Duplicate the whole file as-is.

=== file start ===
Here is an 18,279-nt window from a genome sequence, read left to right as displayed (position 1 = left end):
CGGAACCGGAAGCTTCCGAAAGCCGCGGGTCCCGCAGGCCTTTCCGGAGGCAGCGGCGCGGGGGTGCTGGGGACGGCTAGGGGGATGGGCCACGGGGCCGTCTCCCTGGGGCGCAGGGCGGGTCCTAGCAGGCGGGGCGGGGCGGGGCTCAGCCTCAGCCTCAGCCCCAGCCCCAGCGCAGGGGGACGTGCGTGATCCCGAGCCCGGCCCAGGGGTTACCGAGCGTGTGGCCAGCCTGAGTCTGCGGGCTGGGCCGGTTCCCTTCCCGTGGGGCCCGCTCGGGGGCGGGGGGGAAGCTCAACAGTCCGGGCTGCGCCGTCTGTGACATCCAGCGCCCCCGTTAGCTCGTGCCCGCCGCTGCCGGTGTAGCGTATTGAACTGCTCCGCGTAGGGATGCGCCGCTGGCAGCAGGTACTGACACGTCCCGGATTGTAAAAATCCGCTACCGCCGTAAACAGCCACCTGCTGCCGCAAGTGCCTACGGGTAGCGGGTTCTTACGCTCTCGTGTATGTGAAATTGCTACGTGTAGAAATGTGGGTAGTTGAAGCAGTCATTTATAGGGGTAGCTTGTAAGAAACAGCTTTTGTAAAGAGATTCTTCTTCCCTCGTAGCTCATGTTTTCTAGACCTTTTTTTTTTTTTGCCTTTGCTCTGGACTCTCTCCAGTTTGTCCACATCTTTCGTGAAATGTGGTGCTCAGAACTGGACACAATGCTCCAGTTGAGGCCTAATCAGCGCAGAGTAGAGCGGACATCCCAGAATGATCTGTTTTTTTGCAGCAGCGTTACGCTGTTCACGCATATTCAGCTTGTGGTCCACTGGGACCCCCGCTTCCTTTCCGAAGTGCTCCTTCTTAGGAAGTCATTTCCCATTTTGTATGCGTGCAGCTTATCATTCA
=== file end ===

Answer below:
Here is an 18,279-nt window from a genome sequence, read left to right as displayed (position 1 = left end):
CGGAACCGGAAGCTTCCGAAAGCCGCGGGTCCCGCAGGCCTTTCCGGAGGCAGCGGCGCGGGGGTGCTGGGGACGGCTAGGGGGATGGGCCACGGGGCCGTCTCCCTGGGGCGCAGGGCGGGTCCTAGCAGGCGGGGCGGGGCGGGGCTCAGCCTCAGCCTCAGCCCCAGCCCCAGCGCAGGGGGACGTGCGTGATCCCGAGCCCGGCCCAGGGGTTACCGAGCGTGTGGCCAGCCTGAGTCTGCGGGCTGGGCCGGTTCCCTTCCCGTGGGGCCCGCTCGGGGGCGGGGGGGAAGCTCAACAGTCCGGGCTGCGCCGTCTGTGACATCCAGCGCCCCCGTTAGCTCGTGCCCGCCGCTGCCGGTGTAGCGTATTGAACTGCTCCGCGTAGGGATGCGCCGCTGGCAGCAGGTACTGACACGTCCCGGATTGTAAAAATCCGCTACCGCCGTAAACAGCCACCTGCTGCCGCAAGTGCCTACGGGTAGCGGGTTCTTACGCTCTCGTGTATGTGAAATTGCTACGTGTAGAAATGTGGGTAGTTGAAGCAGTCATTTATAGGGGTAGCTTGTAAGAAACAGCTTTTGTAAAGAGATTCTTCTTCCCTCGTAGCTCATGTTTTCTAGACCTTTTTTTTTTTTTGCCTTTGCTCTGGACTCTCTCCAGTTTGTCCACATCTTTCGTGAAATGTGGTGCTCAGAACTGGACACAATGCTCCAGTTGAGGCCTAATCAGCGCAGAGTAGAGCGGACATCCCAGAATGATCTGTTTTTTTGCAGCAGCGTTACGCTGTTCACGCATATTCAGCTTGTGGTCCACTGGGACCCCCGCTTCCTTTCCGAAGTGCTCCTTCTTAGGAAGTCATTTCCCATTTTGTATGCGTGCAGCTTATCATTCA